What could SEO learn from last year’s farcical presidential election?

Mar 5, 2021 by
What could SEO learn from last year’s farcical presidential election?

Now that Joe Biden is firmly ensconced as the 46th President of the United States, it can be easy to forget just how insane and hectic things looked last November.

Forget the Trump supporters storming the Capitol Building for a second (tough as that may be) and cast your mind back to election night and the confusing mess that followed in its wake.

This was a race fought and lost online by everyone from Russian bots to vigilant Trump supporters and left-leaning Bidenites.

It’s also a race that can teach us digital marketers a little something if we’re willing to look a little deeper into the Trump vs Biden race of 2020.

The genius of the crowd

There is a famous example that states if you get a crowd of people to guess the weight of something, the average will usually end up being incredibly close to the actual weight.

This is, in essence, the logic in which Google operates. Consider every time you search for something online and consider the link to click to be the ‘vote’ you’ve cast and the parallels become apparent.

Negativity doesn’t work

American politics is notorious for its “attack ads.” These are supposedly advertisements endorsing a candidate but they are more likely to revolve around why the other choice is so bad.

This virulent negativity fuelled both sides of the aisle this time around but it was Trump that comfortably went on the deepest attack.

Biden’s eventual success proves that negative ads rarely work and the same is true of good digital marketing. Not only is online marketing more restricted than political advertising in terms of what could be considered libellous, but appealing to negative emotions rarely leads to clicks you want.

Opinion polls can’t be trusted

More often than not, opinion polls are misleading. Biden had a comfortable lead in the opinion polls and put him leagues ahead of Trump, whereas the final tally was significantly closer.

For marketers, this reveals that while analytics are certainly an important aspect of advertising, they should never be relied on 100%.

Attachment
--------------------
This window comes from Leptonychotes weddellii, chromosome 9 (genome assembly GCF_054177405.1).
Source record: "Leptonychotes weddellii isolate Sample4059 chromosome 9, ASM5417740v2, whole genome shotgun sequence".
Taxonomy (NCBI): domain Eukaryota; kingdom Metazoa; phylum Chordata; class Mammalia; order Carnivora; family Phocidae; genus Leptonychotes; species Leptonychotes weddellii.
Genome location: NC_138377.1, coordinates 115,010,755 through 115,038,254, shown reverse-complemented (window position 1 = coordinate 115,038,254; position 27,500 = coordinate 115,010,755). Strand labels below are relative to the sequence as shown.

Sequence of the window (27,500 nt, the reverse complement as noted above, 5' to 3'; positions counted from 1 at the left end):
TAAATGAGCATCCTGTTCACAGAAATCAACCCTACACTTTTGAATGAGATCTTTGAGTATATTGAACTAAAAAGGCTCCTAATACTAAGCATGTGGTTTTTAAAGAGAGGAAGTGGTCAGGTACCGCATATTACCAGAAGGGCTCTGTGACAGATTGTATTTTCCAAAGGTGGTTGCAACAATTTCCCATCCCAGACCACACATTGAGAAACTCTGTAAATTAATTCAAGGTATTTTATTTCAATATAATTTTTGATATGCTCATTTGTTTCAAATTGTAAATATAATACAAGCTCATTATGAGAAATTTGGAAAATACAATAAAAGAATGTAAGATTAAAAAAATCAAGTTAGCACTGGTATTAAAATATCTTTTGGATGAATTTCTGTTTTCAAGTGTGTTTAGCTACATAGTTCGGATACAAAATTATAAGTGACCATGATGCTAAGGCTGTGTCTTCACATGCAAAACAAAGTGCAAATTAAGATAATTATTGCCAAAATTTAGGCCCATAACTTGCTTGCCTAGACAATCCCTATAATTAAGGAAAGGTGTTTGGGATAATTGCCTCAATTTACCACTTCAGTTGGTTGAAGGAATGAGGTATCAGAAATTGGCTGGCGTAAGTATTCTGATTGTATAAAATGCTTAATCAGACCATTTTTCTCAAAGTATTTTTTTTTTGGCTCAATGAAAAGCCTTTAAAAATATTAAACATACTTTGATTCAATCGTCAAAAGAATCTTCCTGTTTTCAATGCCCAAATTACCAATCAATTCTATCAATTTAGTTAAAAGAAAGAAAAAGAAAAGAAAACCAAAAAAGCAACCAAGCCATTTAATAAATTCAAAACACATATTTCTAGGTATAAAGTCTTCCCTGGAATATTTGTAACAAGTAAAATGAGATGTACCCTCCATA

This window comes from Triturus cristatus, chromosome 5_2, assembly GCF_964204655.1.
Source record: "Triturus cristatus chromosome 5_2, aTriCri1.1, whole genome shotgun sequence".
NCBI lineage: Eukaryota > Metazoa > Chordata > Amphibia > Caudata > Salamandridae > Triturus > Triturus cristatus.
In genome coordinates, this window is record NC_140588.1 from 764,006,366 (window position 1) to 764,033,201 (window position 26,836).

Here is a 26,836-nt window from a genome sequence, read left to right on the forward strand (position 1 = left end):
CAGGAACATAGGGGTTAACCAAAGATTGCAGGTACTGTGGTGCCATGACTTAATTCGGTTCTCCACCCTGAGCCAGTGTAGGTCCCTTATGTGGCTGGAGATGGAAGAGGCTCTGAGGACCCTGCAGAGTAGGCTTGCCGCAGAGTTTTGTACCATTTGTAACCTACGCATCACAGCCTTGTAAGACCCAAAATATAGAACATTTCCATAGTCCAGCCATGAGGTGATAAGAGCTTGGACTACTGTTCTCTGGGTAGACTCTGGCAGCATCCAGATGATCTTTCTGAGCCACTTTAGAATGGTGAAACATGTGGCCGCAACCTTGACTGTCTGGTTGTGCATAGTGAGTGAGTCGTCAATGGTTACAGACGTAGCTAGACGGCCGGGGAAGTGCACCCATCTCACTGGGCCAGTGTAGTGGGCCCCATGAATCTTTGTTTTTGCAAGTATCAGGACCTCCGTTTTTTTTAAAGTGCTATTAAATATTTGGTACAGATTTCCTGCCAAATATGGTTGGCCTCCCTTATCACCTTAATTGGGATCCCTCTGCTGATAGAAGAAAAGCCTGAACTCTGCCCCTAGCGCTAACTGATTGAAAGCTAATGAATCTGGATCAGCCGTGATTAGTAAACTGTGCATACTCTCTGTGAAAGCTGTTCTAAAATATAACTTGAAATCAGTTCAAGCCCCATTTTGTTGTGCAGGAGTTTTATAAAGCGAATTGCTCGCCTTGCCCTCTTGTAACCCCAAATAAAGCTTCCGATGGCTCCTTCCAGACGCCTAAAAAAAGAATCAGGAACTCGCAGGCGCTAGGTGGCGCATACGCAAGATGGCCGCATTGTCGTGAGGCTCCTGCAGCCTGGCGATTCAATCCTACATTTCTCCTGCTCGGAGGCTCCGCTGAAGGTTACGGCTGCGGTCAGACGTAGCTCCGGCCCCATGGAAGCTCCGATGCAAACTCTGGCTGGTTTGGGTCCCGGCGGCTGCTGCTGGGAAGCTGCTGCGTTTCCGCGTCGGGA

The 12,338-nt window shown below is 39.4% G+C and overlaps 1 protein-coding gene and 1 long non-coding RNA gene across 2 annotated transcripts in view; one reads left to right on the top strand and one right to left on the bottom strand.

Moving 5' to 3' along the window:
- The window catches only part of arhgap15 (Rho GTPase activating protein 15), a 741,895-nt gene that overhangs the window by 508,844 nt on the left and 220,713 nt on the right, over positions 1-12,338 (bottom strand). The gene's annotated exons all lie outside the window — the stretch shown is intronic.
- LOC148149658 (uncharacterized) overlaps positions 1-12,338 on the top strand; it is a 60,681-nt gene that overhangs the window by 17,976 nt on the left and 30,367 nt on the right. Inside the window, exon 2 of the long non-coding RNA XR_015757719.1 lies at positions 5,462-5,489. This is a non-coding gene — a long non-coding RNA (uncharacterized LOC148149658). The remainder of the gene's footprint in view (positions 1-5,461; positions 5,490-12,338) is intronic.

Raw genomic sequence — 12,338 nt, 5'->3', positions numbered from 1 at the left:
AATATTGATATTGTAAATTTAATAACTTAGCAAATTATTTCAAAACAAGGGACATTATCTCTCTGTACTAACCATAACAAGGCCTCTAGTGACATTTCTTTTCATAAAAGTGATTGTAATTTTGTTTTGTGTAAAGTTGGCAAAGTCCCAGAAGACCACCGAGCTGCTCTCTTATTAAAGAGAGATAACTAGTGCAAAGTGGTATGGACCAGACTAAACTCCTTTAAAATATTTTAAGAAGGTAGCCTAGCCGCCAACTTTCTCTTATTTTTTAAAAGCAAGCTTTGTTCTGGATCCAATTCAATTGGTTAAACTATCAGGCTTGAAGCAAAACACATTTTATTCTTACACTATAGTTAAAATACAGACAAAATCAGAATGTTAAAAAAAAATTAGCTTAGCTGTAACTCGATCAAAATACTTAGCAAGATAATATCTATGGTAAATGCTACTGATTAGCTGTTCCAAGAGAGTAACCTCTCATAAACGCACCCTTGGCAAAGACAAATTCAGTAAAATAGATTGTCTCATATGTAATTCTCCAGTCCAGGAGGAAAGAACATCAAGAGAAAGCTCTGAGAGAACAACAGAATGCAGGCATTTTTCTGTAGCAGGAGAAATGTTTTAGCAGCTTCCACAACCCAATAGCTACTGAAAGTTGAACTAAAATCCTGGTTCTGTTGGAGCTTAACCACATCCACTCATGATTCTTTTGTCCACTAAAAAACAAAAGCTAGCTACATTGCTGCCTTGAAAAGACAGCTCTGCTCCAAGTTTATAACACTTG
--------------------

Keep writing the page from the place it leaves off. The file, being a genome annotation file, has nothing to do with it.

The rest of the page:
Keyword flexibility

The two candidates were competing for just 2% of keywords such as “presidential campaign” and “for president,” which underlines just how minimal the overlap was. This not only reveals the major gulf between the two campaigns and what they represented but how many keywords there are to go around!

So, next time you’re deciding on keywords, don’t just go for the obvious – think outside the box.

Be relevant 

When researching this piece, I noticed that many of the searches relating to Trump around the time of the election last year had very little to do with actual politics and a lot of his sites, perhaps as a result, were dedicated to merchandise over policy.

In contrast, Biden’s sites were all neatly structured with relevant  political topics front and centre. And look who’s sitting in the White House 3 months later.

In US politics perhaps more so than anywhere else, it’s very much an “us vs them” system with very little overlap. Rarely will you see democrats and republicans switching sides so it becomes a war of attrition.

In that case, it’s always going to be the ones hammering home the right points at the right time that are going to break through. It remains to be seen what the landscape is going to look like in 3 years when Trump presumably runs again, but he could certainly stand to learn a few things from his rivals. SEOs certainly could too.